China vows to further deepen cooperation with SAARC
China says it is willing to work with the South Asian Association for Regional Cooperation to further enhance ties.
Foreign Ministry spokeswoman Hua Chunying says China attaches great importance to relations with SAARC and cooperation with countries in the South Asian region.
She adds that China was named an envoy to SAARC recently.
Established in 1985 in Bangladesh, SAARC groups Afghanistan, Bangladesh, Bhutan, India, Maldives, Nepal, Pakistan and Sri Lanka.
New test to be used for Ebola prevention in China
China Food and Drug Administration (CFDA) has approved three home-grown Ebola test reagents to be used in prevention of the speread of the virus.
The three test reagent products are made by Daan Gene Co., Ltd of Sun Yat-Sen University, Shenzhen Puruikang and Shanghai ZJ Bio-Tech Co., Ltd respectively. The administration says the products will be reserved for contingency situations.
The statement did not detail how fast the reagent can diagnose the Ebola virus infection but according to a Friday report from China News Service, the product from Puruikang has high sensitivity and accuracy.
DPRK says Ferguson protests expose human rights abuse in U.S.
North Korea has lashed out at the U.S. human rights record, saying the ongoing mass protests against racial discrimination exposed severe human rights abuse in the United States.
Protests have taken place in about 170 U.S. cities including Boston, Los Angeles and New York and at least 196 people have been arrested since a grand jury decided Monday not to indict white police officer Darren Wilson in the Aug. 9 shooting death of Michael Brown -- an 18-year-old African American.
A North Korean foreign ministry spokesman says this is a clear proof of the real picture of the United States as tundra of human rights where extreme racial discrimination acts are openly practiced.
The spokesman says it is ironic that the United States, despite being a human rights abuser itself, always gauges other countries' human rights records with its own problematic standards.
Yingluck impeachment case to kick off in early 2015
Thailand's National Legislative Assembly has decided to set the first hearing of the impeachment case against former Prime Minister Yingluck Shinawatra on Jan. 9, 2015.
The Assembly denied Yingluck's request to add 72 items of evidence to her case, in which the National Anti-Corruption Commission has accused the former premier of dereliction of duty for failing to stop corruption and losses in a controversial rice-pledging scheme.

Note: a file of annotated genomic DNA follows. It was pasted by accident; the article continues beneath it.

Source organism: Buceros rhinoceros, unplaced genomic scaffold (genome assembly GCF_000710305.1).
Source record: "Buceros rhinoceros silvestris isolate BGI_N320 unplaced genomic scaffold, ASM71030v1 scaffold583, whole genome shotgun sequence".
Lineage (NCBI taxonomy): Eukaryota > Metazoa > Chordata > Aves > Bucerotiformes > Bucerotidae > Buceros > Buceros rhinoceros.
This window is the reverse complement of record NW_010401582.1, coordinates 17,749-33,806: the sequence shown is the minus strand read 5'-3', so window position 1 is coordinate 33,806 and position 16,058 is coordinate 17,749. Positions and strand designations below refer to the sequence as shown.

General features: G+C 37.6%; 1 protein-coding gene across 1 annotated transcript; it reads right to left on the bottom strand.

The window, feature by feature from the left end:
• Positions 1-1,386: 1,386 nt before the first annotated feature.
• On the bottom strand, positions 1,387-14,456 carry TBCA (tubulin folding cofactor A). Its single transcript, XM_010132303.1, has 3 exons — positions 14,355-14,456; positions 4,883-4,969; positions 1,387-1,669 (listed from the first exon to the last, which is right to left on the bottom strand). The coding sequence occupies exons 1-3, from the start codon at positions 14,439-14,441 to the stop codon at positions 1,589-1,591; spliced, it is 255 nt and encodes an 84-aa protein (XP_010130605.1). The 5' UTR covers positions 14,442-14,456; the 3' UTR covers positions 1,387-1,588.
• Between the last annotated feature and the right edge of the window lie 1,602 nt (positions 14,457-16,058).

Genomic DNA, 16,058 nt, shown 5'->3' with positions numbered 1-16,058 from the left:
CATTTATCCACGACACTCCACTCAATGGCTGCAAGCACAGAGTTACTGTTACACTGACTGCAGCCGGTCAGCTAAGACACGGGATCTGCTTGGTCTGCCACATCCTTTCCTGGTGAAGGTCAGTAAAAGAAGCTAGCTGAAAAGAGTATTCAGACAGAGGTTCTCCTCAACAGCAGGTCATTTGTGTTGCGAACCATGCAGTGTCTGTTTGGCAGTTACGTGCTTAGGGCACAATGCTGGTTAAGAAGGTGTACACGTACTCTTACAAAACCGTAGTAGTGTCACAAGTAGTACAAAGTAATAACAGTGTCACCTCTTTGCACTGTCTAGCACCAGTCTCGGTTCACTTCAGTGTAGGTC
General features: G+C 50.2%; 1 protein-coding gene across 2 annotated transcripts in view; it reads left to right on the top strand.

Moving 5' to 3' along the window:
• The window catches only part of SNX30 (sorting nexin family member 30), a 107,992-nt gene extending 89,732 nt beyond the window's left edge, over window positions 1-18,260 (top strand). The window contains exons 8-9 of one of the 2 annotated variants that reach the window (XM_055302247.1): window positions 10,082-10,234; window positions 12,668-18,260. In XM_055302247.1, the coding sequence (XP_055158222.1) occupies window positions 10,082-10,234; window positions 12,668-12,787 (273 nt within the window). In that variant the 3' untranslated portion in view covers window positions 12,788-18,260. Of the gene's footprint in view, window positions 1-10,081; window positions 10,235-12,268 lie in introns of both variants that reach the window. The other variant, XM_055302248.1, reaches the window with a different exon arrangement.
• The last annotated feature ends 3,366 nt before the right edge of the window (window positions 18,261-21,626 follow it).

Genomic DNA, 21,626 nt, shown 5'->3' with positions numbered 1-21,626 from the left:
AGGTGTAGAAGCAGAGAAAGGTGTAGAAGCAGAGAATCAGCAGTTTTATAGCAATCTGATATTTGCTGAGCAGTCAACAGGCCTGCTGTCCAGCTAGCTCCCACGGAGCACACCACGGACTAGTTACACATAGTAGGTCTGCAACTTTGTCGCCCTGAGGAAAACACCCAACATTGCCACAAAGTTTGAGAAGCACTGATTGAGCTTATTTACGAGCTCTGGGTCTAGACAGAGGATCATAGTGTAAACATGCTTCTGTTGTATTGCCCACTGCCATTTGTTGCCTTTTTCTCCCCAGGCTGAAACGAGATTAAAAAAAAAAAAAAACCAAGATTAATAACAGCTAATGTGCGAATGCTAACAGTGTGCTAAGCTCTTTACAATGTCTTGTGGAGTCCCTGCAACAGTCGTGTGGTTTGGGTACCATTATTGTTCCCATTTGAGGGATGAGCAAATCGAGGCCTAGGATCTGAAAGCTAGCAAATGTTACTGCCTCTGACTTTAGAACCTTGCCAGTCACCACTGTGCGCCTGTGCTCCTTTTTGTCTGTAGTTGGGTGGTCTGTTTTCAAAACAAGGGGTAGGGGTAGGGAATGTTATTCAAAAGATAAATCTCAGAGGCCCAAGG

It will be decided later whether Yingluck will appear before the Assembly in person to deliver her opening statement in January.
If impeached, Yingluck could face a five-year ban from politics.
British citizen involved with ivory smuggling into China
A British citizen is suspected of smuggling ivory, rhino and tiger products to China.
Customs in the eastern city of Fuzhou valued the smuggled products, which included more than 100 ivory items, a rhino horn cane and the whole skin of a tiger, at more than 1.2 million yuan or 200,000 U.S. dollars.
The British citizen, surnamed Hu, was born in China.
Top S China provincial political advisor under investigation
A top political advisor in south China's Guangdong Province is under investigation for suspected "serious discipline and law violations."
Zhu Mingguo is chairman of the Guangdong Provincial Committee of the Chinese People's Political Consultative Conference.
China to raise oil product consumption tax
China raised the consumption tax on oil products on Saturday, the first adjustment since the previous increase in 2009.
The consumption tax on gasoline rose from 1 yuan to 1.12 yuan per liter while that on diesel increased from 0.8 yuan to 0.94 yuan per liter.
The tax adjustment will offset the impact from the crude oil price drop in the international market, as analysts estimated fuel costs for drivers are likely to remain flat after the move.
China tests free WiFi service on train
Passengers on a train from Guangzhou to Hong Kong enjoyed free wireless network access on Friday, marking the first such WiFi access service on Chinese trains.
The other 23 trains between Guangzhou and Hong Kong will have the service soon, with a trial service term of three months before official operation.
Begging, busking banned in Beijing subway
A regulation passed by Beijing municipal legislators has imposed fines for begging, busking and flyer distribution in the crowded Beijing subway.
The rule, which will take effect in May, stipulates that people who beg or busk in subway stations or carriages will be fined up to 1,000 yuan or about 163 U.S. dollars, and those who distribute leaflets up to 10,000 yuan.